The biggest single surprise for me in the ministry has been to come into the sanctuary week after week after week at West Avenue, at First Presbyterian, Dunn, and here at Central, and find people here. Occasionally someone will remark that the crowd was a little low at church this week, but I can never view things that way since I am amazed that anyone comes! There are lots of other things to do, churches to go to, preachers to listen to. Don’t hear me wrong. I know that the majority of good reasons to come to church on Sunday morning have absolutely nothing to do with me, and that is as it should be. But I hope you will allow me on this one occasion to say that your presence here – and there – is and has been the most wonderful affirmation for me that you believe God calls us into partnership to be a community of faith together. Thank you for that.
A number of years ago Jack McIntosh gave me a wonderful book entitled Gilead, by Marilynne Robinson. It is about a third generation minister who, at 77, thinks he will die soon and is writing a journal for his young son. His old sermons are packed away in boxes in the attic and they dominate his thinking quite often. He counts up all the sermons he has preached and the number of pages in each one and realizes he has written as much as John Calvin and St. Augustine.
He writes in his diary, “It would be worth my life to get those big boxes down. It’s humiliating to have written as much as Augustine, and then have to find a way to dispose of it. There is not a word in any of those sermons I didn’t mean when I wrote it. If I had the time, I could read my way through 50 years of my innermost life. If I don’t burn them someone else will sometime, and that’s another humiliation.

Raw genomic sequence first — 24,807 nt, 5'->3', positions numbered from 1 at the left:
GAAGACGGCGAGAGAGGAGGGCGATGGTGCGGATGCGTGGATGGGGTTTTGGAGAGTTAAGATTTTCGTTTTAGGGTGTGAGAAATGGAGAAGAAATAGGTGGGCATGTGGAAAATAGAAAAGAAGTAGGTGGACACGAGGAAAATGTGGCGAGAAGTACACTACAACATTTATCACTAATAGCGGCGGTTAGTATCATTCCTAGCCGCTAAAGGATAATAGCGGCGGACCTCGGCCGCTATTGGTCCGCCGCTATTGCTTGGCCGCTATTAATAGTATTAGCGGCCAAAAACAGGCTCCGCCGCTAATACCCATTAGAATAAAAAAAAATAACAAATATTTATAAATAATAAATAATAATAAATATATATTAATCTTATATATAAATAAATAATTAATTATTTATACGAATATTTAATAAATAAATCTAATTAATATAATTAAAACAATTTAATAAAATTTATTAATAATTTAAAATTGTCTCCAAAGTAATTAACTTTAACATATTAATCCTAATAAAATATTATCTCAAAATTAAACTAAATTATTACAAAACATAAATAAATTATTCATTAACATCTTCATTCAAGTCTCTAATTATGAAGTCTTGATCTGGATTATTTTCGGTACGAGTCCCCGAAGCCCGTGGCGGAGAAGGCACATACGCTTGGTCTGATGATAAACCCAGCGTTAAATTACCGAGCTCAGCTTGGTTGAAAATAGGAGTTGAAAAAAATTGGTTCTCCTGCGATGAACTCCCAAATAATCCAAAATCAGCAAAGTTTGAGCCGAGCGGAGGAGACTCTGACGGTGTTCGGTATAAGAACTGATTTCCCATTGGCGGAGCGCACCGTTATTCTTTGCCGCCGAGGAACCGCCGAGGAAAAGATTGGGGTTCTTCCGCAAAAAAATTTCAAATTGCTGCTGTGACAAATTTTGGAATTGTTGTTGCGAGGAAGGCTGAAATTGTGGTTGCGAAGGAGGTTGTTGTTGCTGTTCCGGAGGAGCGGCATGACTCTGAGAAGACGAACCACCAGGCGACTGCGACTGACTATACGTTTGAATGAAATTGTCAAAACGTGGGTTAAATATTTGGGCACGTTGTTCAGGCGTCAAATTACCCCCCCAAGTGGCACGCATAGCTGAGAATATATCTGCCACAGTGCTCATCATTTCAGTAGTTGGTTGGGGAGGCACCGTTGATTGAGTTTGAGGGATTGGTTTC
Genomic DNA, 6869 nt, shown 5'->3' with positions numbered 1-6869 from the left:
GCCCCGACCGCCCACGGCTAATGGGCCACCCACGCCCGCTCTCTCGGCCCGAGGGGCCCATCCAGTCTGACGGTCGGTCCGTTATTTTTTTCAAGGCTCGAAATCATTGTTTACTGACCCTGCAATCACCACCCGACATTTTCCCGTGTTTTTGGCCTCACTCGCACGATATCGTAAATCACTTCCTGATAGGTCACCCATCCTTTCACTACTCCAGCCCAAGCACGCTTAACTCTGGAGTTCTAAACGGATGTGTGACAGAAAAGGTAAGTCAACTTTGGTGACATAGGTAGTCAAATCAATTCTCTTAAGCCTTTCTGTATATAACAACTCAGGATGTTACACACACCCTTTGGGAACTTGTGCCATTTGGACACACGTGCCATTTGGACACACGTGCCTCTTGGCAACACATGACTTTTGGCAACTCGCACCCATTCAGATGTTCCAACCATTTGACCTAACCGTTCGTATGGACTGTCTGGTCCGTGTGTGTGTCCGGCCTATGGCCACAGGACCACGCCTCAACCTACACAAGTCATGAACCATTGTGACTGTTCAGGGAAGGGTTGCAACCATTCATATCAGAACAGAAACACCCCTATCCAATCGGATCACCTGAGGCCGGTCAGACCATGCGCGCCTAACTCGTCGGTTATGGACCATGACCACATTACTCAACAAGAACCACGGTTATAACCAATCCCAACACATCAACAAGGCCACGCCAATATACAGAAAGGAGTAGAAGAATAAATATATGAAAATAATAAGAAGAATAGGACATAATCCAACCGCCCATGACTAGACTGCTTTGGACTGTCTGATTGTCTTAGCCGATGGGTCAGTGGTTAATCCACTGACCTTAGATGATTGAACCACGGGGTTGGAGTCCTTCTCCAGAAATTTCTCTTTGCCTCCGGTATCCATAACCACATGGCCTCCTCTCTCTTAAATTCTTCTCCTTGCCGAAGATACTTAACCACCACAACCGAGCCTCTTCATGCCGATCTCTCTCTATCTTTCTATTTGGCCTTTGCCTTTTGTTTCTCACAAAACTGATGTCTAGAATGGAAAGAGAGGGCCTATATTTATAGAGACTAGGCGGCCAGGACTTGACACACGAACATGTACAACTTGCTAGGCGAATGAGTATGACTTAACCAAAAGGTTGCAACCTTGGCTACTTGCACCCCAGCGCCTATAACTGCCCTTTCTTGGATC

“I suppose it’s natural to think about those old boxes of sermons upstairs. They are a record of my life, after all, a sort of foretaste of the Last Judgment, really, so how can I not be curious? Here I was a pastor of souls, hundreds and hundreds of them over all those years, and I hope I was speaking to them, not only to myself. So often I have known, right there in the pulpit, even as I read the words, how far they fell short of any hopes I had for them. And they were the major work of my life, from a certain point of view. I have to wonder how I have lived with that.” (Gilead, pp. 18-19, 40-41, 69)
Those words describe poignantly for me the relationship between a preacher and his or her sermons. They are extensions of ourselves, almost like children. And as such the sermons are as deeply flawed as we are, and we know that. We realize, when we are honest, that they should be burned when it’s all said and done, yet the producing of them is surrounded with an air of mystery and grace and even sacred space, not to mention figurative blood, sweat and tears. It is an amazing privilege in one’s job to study and pray over God’s Word at length and attempt to bring that word to others, and to have people show up to engage in that enterprise with you. My hope and prayer is that in the long run the sermons have brought hope and joy and good news to people, as well as a challenge to live the way God calls us to live through Jesus Christ.